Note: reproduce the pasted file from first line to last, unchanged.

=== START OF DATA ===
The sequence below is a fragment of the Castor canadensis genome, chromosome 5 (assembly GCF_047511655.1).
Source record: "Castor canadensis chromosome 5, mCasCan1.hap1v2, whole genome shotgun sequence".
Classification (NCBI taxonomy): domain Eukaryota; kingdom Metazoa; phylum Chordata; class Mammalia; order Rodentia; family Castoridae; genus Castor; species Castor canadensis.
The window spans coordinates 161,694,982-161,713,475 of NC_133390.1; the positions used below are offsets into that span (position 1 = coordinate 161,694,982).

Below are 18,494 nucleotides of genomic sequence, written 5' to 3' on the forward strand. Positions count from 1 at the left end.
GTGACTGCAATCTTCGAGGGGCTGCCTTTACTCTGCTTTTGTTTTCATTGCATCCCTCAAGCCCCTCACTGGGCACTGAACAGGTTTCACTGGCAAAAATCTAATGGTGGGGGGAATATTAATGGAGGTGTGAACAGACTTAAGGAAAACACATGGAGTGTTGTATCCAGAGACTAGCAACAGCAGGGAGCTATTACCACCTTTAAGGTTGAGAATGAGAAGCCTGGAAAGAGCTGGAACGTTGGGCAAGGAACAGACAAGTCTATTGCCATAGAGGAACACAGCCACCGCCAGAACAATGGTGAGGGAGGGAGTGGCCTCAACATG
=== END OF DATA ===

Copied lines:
The sequence below is a fragment of the Castor canadensis genome, chromosome 5 (assembly GCF_047511655.1).
Source record: "Castor canadensis chromosome 5, mCasCan1.hap1v2, whole genome shotgun sequence".
Classification (NCBI taxonomy): domain Eukaryota; kingdom Metazoa; phylum Chordata; class Mammalia; order Rodentia; family Castoridae; genus Castor; species Castor canadensis.
The window spans coordinates 161,694,982-161,713,475 of NC_133390.1; the positions used below are offsets into that span (position 1 = coordinate 161,694,982).

Below are 18,494 nucleotides of genomic sequence, written 5' to 3' on the forward strand. Positions count from 1 at the left end.
GTGACTGCAATCTTCGAGGGGCTGCCTTTACTCTGCTTTTGTTTTCATTGCATCCCTCAAGCCCCTCACTGGGCACTGAACAGGTTTCACTGGCAAAAATCTAATGGTGGGGGGAATATTAATGGAGGTGTGAACAGACTTAAGGAAAACACATGGAGTGTTGTATCCAGAGACTAGCAACAGCAGGGAGCTATTACCACCTTTAAGGTTGAGAATGAGAAGCCTGGAAAGAGCTGGAACGTTGGGCAAGGAACAGACAAGTCTATTGCCATAGAGGAACACAGCCACCGCCAGAACAATGGTGAGGGAGGGAGTGGCCTCAACATG